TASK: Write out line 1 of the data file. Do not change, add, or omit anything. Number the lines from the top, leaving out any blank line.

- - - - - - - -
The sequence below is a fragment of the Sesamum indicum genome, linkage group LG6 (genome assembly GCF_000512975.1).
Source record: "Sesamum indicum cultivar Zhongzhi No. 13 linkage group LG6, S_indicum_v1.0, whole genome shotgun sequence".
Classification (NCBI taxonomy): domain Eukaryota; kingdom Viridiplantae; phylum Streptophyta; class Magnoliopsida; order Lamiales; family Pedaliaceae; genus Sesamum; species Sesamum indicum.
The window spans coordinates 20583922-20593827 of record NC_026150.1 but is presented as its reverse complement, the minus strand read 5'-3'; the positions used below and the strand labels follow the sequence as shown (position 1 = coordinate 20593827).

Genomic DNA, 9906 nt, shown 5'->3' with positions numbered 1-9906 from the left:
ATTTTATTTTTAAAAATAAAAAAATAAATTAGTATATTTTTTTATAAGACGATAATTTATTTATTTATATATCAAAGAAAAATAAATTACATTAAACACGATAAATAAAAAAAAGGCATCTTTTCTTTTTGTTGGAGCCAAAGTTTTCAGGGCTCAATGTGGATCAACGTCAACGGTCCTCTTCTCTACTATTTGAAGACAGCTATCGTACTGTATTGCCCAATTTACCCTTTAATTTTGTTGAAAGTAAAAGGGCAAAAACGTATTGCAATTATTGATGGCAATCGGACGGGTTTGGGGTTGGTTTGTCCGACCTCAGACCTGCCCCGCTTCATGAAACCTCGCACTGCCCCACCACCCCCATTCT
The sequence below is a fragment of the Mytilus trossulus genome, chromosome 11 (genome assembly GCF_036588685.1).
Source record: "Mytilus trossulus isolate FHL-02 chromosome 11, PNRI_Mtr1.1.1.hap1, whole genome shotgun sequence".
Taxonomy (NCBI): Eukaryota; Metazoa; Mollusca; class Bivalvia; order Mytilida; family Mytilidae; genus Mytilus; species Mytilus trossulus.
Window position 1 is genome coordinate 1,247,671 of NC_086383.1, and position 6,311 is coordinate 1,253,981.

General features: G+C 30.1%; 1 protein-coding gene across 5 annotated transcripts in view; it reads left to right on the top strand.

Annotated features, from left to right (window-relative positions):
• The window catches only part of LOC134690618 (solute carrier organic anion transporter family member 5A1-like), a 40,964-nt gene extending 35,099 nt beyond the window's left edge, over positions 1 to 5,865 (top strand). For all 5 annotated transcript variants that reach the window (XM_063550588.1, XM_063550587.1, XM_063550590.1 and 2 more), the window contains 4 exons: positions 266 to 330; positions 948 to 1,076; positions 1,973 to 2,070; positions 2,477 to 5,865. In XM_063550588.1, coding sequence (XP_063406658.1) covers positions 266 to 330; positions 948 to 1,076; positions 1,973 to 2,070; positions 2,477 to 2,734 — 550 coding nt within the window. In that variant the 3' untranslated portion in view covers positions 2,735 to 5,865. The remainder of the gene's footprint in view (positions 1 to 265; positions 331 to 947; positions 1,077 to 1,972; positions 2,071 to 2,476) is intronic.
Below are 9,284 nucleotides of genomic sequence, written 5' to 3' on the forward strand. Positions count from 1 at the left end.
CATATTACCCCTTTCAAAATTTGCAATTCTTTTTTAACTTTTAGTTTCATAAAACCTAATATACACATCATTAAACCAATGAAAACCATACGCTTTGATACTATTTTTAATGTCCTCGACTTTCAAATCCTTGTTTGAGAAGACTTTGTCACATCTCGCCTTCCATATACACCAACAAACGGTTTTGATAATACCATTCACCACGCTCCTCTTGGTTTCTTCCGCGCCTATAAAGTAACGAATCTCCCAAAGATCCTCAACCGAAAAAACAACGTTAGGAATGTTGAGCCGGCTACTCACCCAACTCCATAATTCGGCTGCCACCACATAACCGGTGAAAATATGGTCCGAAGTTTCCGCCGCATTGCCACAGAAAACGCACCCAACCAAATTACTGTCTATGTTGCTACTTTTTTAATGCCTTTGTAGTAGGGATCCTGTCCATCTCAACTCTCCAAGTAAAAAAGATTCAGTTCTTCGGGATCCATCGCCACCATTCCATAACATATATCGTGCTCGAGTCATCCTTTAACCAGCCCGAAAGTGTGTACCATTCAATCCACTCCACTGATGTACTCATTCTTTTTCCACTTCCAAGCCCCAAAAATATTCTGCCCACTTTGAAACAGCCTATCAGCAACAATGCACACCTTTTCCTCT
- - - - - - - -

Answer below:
The sequence below is a fragment of the Sesamum indicum genome, linkage group LG6 (genome assembly GCF_000512975.1).